So that's Victoria to date. Again, what I see really is this concept of us increasing our presence and as more force comes online, more capability, we'll increase our presence across Victoria. We have an excellent relationship with the Emergency Management Centre in Victoria and we're able to readily provide these inter-agency, multidisciplinary teams into the region to first do assessments, and then follow up with what's immediately needed in the various locations around the State.
I'll go to South Australia, principally focused on Kangaroo Island. The key effort there is around the provision of freshwater or potable water. The purification system on Kangaroo Island is broken down and we are going to provide a purification system that will provide a source of emergency water. We can't generate the same amount of water that's generated by the current purification system but we can provide an emergency supply.
As I speak, 64,000 litres of bottled water is being trucked into Kangaroo Island and we have people involved at the evacuation centre there to make sure that we can distribute freshwater to the human population and then, of course, there is stock that will require water, and we'll provide a series of water trucks in corporation with South Australia Water. So we're not doing this on our own. We're doing it in cooperation with South Australia Water so that the effort is coordinated and as effective as it possibly can be.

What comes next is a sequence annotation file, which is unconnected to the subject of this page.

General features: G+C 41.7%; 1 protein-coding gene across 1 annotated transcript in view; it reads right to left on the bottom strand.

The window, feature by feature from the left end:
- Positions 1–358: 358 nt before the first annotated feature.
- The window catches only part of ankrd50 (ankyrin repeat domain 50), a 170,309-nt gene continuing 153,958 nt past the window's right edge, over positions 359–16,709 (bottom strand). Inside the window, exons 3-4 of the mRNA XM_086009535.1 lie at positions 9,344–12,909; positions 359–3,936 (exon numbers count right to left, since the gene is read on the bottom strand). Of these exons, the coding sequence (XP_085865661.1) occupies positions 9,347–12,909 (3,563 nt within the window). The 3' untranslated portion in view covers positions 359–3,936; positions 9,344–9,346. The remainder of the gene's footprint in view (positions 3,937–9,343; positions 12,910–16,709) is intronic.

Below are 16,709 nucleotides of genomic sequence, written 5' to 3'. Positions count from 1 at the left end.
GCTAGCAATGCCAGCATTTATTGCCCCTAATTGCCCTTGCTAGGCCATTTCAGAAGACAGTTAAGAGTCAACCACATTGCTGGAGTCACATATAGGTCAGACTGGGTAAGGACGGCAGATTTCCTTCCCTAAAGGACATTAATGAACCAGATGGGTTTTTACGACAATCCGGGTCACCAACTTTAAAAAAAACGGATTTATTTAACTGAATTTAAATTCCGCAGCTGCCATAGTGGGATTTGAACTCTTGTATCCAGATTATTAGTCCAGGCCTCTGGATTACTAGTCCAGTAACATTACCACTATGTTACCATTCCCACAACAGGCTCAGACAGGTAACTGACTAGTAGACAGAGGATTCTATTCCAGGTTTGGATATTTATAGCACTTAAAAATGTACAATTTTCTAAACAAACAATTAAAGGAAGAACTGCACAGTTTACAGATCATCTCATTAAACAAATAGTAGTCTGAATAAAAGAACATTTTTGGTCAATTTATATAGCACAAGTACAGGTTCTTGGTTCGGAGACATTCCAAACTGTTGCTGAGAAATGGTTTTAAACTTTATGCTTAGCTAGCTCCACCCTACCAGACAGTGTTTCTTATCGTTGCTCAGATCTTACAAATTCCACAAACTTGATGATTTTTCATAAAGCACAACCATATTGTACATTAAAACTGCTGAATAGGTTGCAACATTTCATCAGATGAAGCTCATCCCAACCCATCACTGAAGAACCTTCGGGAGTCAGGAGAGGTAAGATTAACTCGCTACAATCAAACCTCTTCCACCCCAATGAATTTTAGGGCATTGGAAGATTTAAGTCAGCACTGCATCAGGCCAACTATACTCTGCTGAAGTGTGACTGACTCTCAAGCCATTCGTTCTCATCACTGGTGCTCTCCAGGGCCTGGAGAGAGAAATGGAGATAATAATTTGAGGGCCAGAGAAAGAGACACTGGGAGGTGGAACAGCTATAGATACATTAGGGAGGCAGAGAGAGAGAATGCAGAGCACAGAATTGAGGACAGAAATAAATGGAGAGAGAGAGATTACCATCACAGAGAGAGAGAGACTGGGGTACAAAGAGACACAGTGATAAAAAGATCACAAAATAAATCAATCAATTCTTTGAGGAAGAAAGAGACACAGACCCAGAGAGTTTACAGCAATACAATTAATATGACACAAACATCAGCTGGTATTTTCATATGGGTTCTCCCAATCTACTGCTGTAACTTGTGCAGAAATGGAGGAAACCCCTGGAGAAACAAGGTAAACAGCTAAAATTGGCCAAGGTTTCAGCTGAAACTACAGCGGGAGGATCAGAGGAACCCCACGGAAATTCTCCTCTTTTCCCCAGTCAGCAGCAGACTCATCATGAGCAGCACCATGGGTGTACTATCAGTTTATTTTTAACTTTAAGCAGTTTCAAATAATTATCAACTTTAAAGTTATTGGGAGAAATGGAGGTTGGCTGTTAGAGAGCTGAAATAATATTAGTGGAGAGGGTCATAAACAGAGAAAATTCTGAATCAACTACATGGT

There's also the unfortunate circumstances confronted by many of our farmers with regards to the loss of livestock and we're helping the local authorities to bury livestock that has been lost as a result of the fires, and we'll continue that effort, I think, over the next 36 to 48 hours. This is critical work, particularly from a health perspective, and we can make a contribution and we will. But I don't necessarily see us as the entire or major effort. It is part of a contribution to a broader effort.